A Sedgwick County, Kan., vendor contacted a city official after receiving a suspicious email. The employee forwarded the information to IT and the sheriff, and no money was lost to the scammers.
(TNS) — Two years after Sedgwick County was bilked in a half-million dollar email scam, someone pretending to be a county official is targeting the county’s vendors seeking sensitive business information.
The current scammer managed to “spoof” a county email address and sent several vendors an official-looking message, seeking information on past financial transactions with the county, spokesman Van Williams said Tuesday.
The scam attempt was brought to light by a vendor, who contacted a county employee to question a suspicious message the company had received, Williams said.
The employee “appropriately informed the right people in finance,” he said. “They called IT (the Information Technology Department) and they called the sheriff.”
No money or sensitive information is believed to have been exchanged, said a statement issued by the county just before the close of the business day Tuesday.
“The emails were generated by a malicious actor who is unassociated with Sedgwick County,” Joe Currier of the IT department said in that statement.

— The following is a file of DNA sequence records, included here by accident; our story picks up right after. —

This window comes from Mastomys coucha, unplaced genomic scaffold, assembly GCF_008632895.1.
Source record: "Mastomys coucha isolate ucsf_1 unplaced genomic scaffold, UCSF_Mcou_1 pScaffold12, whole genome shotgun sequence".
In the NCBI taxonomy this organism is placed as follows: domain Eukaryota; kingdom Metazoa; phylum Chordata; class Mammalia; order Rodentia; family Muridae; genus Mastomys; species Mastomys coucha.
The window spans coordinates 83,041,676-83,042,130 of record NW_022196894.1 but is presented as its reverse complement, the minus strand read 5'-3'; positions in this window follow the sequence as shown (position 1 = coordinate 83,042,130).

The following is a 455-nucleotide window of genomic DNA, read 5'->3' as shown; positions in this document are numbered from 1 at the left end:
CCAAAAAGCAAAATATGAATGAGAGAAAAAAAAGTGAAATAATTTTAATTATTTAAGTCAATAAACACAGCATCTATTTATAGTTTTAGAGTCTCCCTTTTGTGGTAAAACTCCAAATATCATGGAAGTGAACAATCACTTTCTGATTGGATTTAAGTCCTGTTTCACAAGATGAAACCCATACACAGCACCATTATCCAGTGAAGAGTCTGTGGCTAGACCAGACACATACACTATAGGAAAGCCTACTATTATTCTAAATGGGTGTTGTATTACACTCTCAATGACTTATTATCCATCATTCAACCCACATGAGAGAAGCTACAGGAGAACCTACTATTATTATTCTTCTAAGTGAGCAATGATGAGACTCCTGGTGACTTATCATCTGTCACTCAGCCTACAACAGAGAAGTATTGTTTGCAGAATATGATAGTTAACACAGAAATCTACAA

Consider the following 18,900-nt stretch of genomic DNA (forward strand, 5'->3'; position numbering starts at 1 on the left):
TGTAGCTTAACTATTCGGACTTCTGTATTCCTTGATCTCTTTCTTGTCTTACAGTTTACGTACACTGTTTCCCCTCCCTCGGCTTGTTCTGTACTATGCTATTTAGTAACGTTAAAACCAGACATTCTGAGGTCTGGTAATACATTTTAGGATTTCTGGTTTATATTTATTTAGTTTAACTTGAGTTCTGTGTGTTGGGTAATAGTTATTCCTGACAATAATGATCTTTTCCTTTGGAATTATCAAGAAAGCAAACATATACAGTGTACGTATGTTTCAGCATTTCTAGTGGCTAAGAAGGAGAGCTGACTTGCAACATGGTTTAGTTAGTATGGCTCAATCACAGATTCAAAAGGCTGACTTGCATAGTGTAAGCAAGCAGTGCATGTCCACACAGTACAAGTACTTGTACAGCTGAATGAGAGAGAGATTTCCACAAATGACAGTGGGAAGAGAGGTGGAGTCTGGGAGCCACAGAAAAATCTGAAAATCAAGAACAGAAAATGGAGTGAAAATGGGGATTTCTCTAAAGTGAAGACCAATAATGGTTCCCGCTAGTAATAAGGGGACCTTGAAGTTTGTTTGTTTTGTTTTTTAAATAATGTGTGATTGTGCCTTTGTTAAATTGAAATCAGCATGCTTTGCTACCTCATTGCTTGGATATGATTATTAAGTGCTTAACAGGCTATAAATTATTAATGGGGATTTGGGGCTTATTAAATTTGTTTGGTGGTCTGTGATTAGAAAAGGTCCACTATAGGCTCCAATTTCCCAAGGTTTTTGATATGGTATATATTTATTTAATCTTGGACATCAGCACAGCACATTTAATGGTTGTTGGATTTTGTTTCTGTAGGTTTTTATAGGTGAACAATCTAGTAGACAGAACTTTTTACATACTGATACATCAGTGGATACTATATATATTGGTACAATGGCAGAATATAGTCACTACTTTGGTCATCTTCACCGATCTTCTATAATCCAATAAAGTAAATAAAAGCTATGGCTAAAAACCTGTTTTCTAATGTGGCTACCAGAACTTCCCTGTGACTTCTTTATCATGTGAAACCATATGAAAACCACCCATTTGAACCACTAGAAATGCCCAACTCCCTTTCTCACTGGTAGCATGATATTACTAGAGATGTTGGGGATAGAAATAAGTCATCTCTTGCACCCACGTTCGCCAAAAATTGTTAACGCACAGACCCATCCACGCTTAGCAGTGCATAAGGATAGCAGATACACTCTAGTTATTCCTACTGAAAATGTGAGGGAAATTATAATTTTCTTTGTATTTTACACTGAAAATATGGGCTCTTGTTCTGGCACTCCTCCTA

The county has been working to get word out to its vendors to watch out for suspect communications purporting to come from the government, Williams said.
While spoofing and “phishing” for information that can be used to engineer a scam is fairly commonplace, there’s a high level of sensitivity to that at Sedgwick County.
The county Finance Department got tricked into handing over $566,000 in September 2016, when a man spoofing himself as an employee of Cornejo and Sons Construction got the county to change the bank routing number on a contract payment.
The scammer, George S. James, 48, of Brookhaven, Georgia, was later arrested and pleaded guilty.
The county eventually got back $466,000 of the original $566,000 that was stolen minus a $100,000 insurance deductible.
News of the current county scam comes one day after Westar Energy and Kansas City Power & Light issued a warning about a separate scam attempt being run against their customers.
The people running that attack tell customers they’re behind on the electric bill and their service will be disconnected if they don’t pay immediately with a prepaid money card.
Westar spokeswoman Gina Penzig said the company would never require a prepaid card for payment, and wouldn’t disconnect any customer without multiple contact attempts beginning long before the final shutoff day.
In addition, utility customers are currently protected by the state’s Cold Weather Rule, which prohibits companies from disconnecting vital utilities when temperatures are forecast to fall below 35 degrees.
©2018 The Wichita Eagle (Wichita, Kan.). Distributed by Tribune Content Agency, LLC.